In Stableford Scoring you should score two points per hole so in ‘Thee Holes’ you should score (2 x 3) = 6 points. The red line shows 6 points and colour coding helps to identify poorer performance.
Look into the areas of poor performance and see if one hole out of the three is the problem and make every attempt to find a solution. Even though it is not Stroke this graph can provide some valuable insights into areas where your Round Scoring needs work and help to located areas where you need to focus and practice more.
Pressing the blue ‘Holes by Hole‘ menu at the top right of the page will take you to the ‘Examine Holes‘ analysis graphs. This is again a suite of four graphs showing: Strokes (N), Strokes, Putts and Scoring on a per hole basis but in the context of the entire round.
The initial graph is ‘Strokes Normalised to Par’ – it could be misleading to only look at your raw stroke statistics, this graph will clearly show you where you need to focus your attention as far as strokes from ‘Tee to Green’ are concerned. Colour coding is present where shades of Red are poor and shades of Green are better. All the standard presses to hide and show options are present. Swipe ‘Left‘ to move between the graphs.
In this example Hole 3 (H3) is by far the worst hole followed by Hole 12 (H12). Good holes are Holes 6 and 8. It would be wise for this player to address the issues on the two par 3 holes identified.
Swipe to the ‘Left‘ to reveal the ‘Strokes – Average Per Round‘ graph.
If you compare this graph to the ‘Strokes Normalised to Par’ you will notice several differences.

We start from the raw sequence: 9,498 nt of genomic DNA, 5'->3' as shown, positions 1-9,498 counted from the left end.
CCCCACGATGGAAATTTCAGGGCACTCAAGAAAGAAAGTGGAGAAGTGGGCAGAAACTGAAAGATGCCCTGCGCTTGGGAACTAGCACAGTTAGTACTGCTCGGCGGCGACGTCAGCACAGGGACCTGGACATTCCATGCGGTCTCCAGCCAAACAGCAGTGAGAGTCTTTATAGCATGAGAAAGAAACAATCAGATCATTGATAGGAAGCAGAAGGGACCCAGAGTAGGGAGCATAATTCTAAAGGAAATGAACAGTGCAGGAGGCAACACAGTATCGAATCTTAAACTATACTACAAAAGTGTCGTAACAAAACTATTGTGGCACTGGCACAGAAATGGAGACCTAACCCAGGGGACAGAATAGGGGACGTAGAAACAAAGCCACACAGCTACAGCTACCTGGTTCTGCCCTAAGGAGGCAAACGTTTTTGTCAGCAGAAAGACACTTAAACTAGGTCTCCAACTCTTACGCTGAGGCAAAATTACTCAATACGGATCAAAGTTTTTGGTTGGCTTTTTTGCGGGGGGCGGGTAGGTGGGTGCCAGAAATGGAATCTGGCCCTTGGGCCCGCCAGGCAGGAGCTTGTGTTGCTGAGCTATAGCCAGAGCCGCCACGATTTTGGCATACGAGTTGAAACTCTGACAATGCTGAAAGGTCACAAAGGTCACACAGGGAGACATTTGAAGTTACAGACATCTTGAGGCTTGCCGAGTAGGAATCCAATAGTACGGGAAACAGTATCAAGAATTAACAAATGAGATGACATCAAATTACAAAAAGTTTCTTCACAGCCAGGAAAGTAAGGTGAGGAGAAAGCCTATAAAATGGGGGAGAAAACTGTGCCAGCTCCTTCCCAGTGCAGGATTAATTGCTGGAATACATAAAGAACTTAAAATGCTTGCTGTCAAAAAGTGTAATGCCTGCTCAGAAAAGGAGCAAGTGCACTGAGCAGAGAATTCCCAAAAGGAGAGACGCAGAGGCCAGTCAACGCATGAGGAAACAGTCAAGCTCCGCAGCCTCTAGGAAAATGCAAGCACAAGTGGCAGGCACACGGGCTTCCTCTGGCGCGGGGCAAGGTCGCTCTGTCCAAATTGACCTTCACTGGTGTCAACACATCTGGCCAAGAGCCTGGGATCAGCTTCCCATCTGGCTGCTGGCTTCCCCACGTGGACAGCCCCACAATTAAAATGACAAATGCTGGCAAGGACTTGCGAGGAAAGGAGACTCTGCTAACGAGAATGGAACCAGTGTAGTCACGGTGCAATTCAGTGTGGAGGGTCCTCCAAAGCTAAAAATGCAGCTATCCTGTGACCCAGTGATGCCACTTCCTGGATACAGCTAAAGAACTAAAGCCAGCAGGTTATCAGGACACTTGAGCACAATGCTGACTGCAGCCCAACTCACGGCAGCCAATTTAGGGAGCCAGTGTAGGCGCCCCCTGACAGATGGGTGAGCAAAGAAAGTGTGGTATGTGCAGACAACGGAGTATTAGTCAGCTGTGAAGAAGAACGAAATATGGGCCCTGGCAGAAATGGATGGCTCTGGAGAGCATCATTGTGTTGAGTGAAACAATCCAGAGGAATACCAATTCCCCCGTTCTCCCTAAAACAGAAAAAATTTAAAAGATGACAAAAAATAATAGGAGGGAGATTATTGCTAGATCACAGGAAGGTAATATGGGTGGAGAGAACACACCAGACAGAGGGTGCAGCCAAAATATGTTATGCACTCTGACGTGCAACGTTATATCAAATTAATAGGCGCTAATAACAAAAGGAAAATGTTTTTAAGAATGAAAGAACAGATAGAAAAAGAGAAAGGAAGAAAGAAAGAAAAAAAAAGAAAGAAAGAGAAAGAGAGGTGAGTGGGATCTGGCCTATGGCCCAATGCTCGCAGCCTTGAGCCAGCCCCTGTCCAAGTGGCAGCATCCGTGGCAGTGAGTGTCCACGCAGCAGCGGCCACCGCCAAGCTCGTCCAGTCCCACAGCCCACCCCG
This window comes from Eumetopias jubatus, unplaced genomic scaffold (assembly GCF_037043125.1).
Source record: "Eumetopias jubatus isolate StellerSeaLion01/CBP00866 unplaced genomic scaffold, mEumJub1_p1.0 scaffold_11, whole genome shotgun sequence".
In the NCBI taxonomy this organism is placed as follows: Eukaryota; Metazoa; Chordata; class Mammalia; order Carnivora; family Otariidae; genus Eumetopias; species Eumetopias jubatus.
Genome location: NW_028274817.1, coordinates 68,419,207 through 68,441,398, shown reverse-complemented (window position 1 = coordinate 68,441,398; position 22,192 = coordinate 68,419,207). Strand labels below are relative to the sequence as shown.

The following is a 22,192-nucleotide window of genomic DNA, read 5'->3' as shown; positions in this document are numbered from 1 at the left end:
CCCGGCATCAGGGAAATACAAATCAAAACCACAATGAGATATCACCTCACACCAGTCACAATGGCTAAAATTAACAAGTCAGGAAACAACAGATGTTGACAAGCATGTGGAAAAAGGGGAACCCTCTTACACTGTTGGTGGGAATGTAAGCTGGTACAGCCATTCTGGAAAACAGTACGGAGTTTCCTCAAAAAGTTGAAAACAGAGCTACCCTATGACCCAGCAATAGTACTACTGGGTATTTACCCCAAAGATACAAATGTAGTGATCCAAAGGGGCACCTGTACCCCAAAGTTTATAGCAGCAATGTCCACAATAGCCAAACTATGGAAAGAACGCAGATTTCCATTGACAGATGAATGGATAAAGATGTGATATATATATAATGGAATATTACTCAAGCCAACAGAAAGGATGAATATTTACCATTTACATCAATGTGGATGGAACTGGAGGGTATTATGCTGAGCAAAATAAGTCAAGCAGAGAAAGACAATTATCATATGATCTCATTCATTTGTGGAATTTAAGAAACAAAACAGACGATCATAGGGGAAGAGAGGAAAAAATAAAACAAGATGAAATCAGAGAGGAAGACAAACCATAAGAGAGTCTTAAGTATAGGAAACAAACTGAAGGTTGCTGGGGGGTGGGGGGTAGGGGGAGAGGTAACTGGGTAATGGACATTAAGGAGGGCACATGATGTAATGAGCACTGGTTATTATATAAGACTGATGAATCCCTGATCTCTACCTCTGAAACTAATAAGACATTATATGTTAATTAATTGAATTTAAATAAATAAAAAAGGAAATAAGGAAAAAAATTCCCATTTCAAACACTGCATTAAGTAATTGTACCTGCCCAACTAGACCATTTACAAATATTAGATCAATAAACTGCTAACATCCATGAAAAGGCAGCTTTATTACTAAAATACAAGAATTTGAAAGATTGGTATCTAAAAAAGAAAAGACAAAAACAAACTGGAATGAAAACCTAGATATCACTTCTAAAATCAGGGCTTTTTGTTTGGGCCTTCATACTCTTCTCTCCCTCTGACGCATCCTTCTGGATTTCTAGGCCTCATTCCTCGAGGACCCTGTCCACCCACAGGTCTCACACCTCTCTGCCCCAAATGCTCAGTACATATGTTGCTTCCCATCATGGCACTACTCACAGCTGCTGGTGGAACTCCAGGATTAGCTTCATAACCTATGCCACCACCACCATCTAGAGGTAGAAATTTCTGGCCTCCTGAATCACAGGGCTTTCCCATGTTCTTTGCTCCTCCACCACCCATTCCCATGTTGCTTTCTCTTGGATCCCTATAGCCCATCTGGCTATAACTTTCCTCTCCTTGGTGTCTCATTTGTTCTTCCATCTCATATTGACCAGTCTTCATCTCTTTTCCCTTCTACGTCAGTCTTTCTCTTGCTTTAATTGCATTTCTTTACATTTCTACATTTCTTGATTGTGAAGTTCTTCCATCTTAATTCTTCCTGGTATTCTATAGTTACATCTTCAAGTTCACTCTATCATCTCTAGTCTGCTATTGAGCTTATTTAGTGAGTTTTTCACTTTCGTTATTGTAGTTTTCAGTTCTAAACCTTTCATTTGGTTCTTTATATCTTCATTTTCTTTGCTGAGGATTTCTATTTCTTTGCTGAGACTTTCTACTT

This graph shows the average strokes that you take to play each hole, so some holes like Par 3’s will look better than Par 5’s because the holes are ranked by total strokes taken. The graph however reveals the actual average strokes taken to play each hole and also displays ‘Last Round‘ and ‘Last Five Rounds’ data. By viewing this graph you can compare any hole to it’s peers in terms of strokes taken to reach the green.
Swipe to the ‘Left‘ to reveal the ‘Putts – Average Per Round‘ graph.
Unlike the Strokes graph the ‘Putts – Average Per Round‘ graph assumes that there will be 2 putts per hole. The red line represents 2 putts per hole. ‘Last Round‘ and ‘Last Five Rounds‘ reflect your recent performances on each hole and can give a guide to whether there is improvement compared to your average performance.
Trends in your putting are easily reviewed and holes where special care is required can be identified. ‘Last Round‘ Putting can show where you have ‘one putted’ or ‘three putted’. Loss of concentration can be sometimes inferred by a number of consecutive holes where red bars indicate below average statistics.
Tiredness, lack of focus or frustration may also be inferred if putting at the end of the round is worse than during periods earlier in the round.
Swipe to the ‘Left‘ to reveal the ‘Scoring – Average Per Round‘ graph.
Like the normalised Stroke graph the ‘Scoring – Average Per Round‘ can reveal where problems in your round lie.
The red line on the graph represents 2 points which is the Stableford score for playing the hole to your handicap.
The graph will reveal holes where you are consistently not performing well. Colour coding where green is good and red is poorer is available with ‘Last Round‘ and ‘Last Five Rounds‘ being displayed as well. In this example Holes 6 and 8 (H6 & H8) are good holes where you are playing the hole well but Holes 3 and 7 (H3 & H7) are holes where you should try to improve. You can use the putting and strokes graphs to determine exactly where the problem lies.